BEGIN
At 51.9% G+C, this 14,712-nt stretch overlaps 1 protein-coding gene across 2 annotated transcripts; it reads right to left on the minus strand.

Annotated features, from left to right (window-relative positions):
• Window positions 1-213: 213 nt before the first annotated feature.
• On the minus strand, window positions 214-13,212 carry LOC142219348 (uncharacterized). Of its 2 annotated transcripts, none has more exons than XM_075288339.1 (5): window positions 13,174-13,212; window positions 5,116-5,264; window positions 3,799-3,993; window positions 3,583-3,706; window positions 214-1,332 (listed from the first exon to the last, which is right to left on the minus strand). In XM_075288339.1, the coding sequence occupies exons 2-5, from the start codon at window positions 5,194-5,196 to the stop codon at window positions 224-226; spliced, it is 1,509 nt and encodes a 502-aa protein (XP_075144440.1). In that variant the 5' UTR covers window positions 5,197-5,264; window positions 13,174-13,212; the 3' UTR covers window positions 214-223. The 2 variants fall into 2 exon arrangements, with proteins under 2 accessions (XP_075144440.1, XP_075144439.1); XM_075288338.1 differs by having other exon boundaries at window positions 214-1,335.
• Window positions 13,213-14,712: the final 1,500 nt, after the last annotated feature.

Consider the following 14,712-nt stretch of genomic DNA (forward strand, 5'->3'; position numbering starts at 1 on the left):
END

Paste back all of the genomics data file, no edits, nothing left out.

At 51.9% G+C, this 14,712-nt stretch overlaps 1 protein-coding gene across 2 annotated transcripts; it reads right to left on the minus strand.

Annotated features, from left to right (window-relative positions):
• Window positions 1-213: 213 nt before the first annotated feature.
• On the minus strand, window positions 214-13,212 carry LOC142219348 (uncharacterized). Of its 2 annotated transcripts, none has more exons than XM_075288339.1 (5): window positions 13,174-13,212; window positions 5,116-5,264; window positions 3,799-3,993; window positions 3,583-3,706; window positions 214-1,332 (listed from the first exon to the last, which is right to left on the minus strand). In XM_075288339.1, the coding sequence occupies exons 2-5, from the start codon at window positions 5,194-5,196 to the stop codon at window positions 224-226; spliced, it is 1,509 nt and encodes a 502-aa protein (XP_075144440.1). In that variant the 5' UTR covers window positions 5,197-5,264; window positions 13,174-13,212; the 3' UTR covers window positions 214-223. The 2 variants fall into 2 exon arrangements, with proteins under 2 accessions (XP_075144440.1, XP_075144439.1); XM_075288338.1 differs by having other exon boundaries at window positions 214-1,335.
• Window positions 13,213-14,712: the final 1,500 nt, after the last annotated feature.

Consider the following 14,712-nt stretch of genomic DNA (forward strand, 5'->3'; position numbering starts at 1 on the left):